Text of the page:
External USB CDRW, DVDRW,
Removable mass storage...
Externally connected, easily
removable, easily transportable mass storage has long been
popular among advanced computer users. Now that USB 2.0
has arrived and become reliable, external CDRW, DVDRW, and
hard drives are easy enough to use for anyone.
And, like all else with computers when it finally catches on,
prices have plummeted.
USB or Firewire 5.25” Drive Enclosures
We recently (Winter, 2004) had occasion to work with some external
USB 5.25” drive enclosures. The principle behind these useful
little products is simple enough- a small, self-contained case
houses the electronics required to convert an IDE hard drive or
ATAPI CD/DVD device to work through a USB or Firewire connection.
There’s space inside for the drive itself, so you wind up with a
portable, compact, externally connected mass storage system- one
that can be moved among machines with ease.
with hard drive rack installed; Maxtor, fitted with a much larger
hard drive than came with it; Mad Dog, with a DVDRW in place of
the original CDRW. For all-purpose enclosures, we like units
from Belkin or ADS Technology.
The enclosures, once only available from esoteric sources, have
become, if not mainstream, at least fairly common. You no longer
have to go online to get one; they’re sold at places like CompUSA,
at prices that range between fifty and one hundred dollars.
Aside from the enclosure kits, they can also be obtained as part
of an external hard drive, CD, or DVD package. Many of these (but
not all) can be disassembled and adapted to suit your purposes.
Since the interface is standard, you’d expect them all to be about
the same, differing mainly in the type of drive attached, and
you’d be correct. There’s a wide difference, though, in the
enclosures themselves- with a wide range of variation between
We’ve used units from ADS, Belkin, and Micro Tec, as well as the
enclosures of external drives from Maxtor, Mad Dog, and IO Magic.
Enclosures sold as part of an external drive package aren’t really
meant to be disassembled, but most of the ones we tried offered no
real obstacles. Taking advantage of various hard drive mix and
match offers, we removed the 40 GB HD from an external package,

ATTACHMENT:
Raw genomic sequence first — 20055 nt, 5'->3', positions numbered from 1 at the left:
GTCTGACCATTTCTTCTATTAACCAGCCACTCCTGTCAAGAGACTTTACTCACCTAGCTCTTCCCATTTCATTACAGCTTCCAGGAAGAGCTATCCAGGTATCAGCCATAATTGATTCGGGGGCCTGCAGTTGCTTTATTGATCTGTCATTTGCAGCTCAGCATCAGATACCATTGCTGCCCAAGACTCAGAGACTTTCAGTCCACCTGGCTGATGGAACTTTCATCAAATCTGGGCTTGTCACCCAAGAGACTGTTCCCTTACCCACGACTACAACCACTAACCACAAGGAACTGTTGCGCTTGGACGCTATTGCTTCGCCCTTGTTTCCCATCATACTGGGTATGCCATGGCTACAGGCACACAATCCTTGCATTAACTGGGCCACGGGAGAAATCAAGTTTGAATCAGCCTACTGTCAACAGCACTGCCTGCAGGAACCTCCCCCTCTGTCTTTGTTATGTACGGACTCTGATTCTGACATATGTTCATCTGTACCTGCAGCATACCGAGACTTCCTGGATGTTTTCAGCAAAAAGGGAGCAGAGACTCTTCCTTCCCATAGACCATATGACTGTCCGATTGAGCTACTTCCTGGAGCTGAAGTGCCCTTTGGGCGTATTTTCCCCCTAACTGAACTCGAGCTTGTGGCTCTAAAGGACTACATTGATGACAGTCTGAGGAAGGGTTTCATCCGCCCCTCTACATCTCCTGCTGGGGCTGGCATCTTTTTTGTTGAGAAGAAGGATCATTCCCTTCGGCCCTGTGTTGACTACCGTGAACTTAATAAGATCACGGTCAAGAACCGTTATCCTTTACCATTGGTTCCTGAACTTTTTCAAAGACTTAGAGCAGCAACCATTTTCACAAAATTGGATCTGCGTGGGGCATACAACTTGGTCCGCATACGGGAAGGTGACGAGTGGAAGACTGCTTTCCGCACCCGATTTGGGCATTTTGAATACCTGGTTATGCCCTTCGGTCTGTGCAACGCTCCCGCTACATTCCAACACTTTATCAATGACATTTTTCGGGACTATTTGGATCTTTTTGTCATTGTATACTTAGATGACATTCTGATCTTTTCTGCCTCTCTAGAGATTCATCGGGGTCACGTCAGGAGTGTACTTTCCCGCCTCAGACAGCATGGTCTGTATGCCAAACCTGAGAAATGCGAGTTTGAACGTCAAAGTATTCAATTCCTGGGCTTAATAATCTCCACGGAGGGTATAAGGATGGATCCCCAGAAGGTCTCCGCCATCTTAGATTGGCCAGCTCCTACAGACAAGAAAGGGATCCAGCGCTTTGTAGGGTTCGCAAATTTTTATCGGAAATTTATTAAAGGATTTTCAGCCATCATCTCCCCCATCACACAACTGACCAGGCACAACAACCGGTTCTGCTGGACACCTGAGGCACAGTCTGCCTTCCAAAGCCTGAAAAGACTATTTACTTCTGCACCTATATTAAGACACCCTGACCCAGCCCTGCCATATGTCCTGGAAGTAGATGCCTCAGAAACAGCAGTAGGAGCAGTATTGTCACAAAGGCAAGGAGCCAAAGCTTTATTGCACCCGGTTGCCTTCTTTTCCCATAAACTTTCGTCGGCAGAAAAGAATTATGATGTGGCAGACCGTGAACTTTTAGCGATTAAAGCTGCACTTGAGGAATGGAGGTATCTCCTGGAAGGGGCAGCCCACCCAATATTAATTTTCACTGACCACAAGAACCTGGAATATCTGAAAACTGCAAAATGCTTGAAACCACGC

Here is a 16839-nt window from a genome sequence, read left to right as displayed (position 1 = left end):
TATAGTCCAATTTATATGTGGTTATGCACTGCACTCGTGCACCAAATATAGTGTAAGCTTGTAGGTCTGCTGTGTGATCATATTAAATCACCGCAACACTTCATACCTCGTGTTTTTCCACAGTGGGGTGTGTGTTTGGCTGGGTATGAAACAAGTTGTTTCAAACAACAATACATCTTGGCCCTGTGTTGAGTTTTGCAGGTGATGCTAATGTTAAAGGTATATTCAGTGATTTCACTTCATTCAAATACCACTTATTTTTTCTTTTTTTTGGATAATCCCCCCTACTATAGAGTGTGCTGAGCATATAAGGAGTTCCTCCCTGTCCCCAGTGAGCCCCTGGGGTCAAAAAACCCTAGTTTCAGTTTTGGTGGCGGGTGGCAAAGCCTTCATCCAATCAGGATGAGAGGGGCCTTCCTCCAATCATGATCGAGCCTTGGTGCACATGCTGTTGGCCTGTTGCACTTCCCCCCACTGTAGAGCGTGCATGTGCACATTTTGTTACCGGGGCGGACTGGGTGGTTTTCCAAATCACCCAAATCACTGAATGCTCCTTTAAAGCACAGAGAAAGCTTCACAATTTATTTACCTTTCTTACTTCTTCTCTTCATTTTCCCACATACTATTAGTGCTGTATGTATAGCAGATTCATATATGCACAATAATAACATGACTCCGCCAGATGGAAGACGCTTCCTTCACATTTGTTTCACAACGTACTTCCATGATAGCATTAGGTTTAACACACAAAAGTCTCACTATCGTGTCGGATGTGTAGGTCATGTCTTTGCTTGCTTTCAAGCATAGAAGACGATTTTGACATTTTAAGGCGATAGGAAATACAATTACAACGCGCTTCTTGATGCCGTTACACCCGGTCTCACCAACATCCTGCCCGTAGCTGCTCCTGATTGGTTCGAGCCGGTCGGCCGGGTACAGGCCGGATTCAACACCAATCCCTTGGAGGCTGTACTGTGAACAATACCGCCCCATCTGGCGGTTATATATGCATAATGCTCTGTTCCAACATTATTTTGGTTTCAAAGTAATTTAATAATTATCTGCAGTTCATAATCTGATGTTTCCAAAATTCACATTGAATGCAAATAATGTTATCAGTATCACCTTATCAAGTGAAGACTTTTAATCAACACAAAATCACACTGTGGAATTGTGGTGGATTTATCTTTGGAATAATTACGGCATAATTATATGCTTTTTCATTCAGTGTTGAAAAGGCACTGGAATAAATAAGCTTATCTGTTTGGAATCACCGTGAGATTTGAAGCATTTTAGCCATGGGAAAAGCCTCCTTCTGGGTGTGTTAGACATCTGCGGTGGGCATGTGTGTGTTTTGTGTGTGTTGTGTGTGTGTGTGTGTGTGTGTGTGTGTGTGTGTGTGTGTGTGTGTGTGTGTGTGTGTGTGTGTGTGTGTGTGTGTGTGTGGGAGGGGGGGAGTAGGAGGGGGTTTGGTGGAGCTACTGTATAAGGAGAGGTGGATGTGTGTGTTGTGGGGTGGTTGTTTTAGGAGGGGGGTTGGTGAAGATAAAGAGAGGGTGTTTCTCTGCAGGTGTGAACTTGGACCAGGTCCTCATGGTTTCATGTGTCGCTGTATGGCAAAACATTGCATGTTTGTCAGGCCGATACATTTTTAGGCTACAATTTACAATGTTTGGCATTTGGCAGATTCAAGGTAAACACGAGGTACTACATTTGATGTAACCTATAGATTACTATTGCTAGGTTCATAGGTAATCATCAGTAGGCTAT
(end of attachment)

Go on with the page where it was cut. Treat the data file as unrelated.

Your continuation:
replacing it with a 120 GB drive at a fraction of the cost of such
a unit, winding up with a spare 40 GB drive to boot. Likewise, we
replaced the CD-RW of an external case with a DVD writer. No
problem, and some money saved.
The external enclosure kits are meant to be disassembled, of
course. You’re expected to supply your own drive; the kit includes
just the case itself, and pre-installed circuitry to make the
conversion from a drive intended for internal installation to
external USB or Firewire connection.
Although we found none that failed to work as advertised, there
was a huge variation in the quality of design, materials, and
workmanship. The upshot is that some, like the unit from ADS
Technology, were very nice to use and would be highly recommended
(even though the ADS product was the most expensive of the ones we
tried). The Micro Tec model, on the other hand, the least
expensive of the lot, would be overpriced at any cost.
The Micro Tec model, although inexpensive at about $50, was not
only difficult to get set up, with poorly fitting parts and a
cheap look about it, but actually inflicted, through its poor
design and finish, a fairly deep sheet-metal cut on our left
thumb. If the cheap case was an insult, the way it fit together
added injury- hardly a combination to be desired. The Micro Tec
model is suitable for a one time assembly, with extreme caution in
handling the parts. Especially inside the case, the metal edges
are literally razor sharp, and we see no excuse for such poor
construction in a product meant for consumers. We’d not recommend
the Micro Tec unit under any circumstances.
Depending on your intended use, either the ADS or Belkin enclosure
would be a good choice. Where you may want to change drives
periodically, the ADS case is by far the easiest to deal with. It
opens, slides apart, and closes very easily. Its only drawback is
the appearance of a “put together” kit. A bit more difficult to
open and close, the Belkin model would be better for a more
permanent installation, or where a more “factory-finished” look
was desired. Both were well made, with parts that fit and a look
of quality about them- both internally and as assembled cases.
Although it’s not always true with computers, in the case of the
external drive enclosures it appears that you get what you pay
for. Stay away from the cheaply made Micro Tec and go with the
more expensive models from ADS or Belkin. It’s a difference well
worth the added price.
For real economy, look for a pre-assembled external drive package
that can be disassembled and its internal drive swapped for what
you want. After rebates, we’ve seen complete packages with hard
drives or CDRWs for about the same price as the case alone.
minor upgrade can alleviate some software issues. Adding
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consistently obtained both good prices and good results with RAM
Our favorite source for all
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doing with your system, whether adding hardware or learning the
ins and outs of software packages, it's nice to have someone who
knows the way to guide you.
What you want is
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the Jacksonville, Florida area, backup and maintenance services
are provided by
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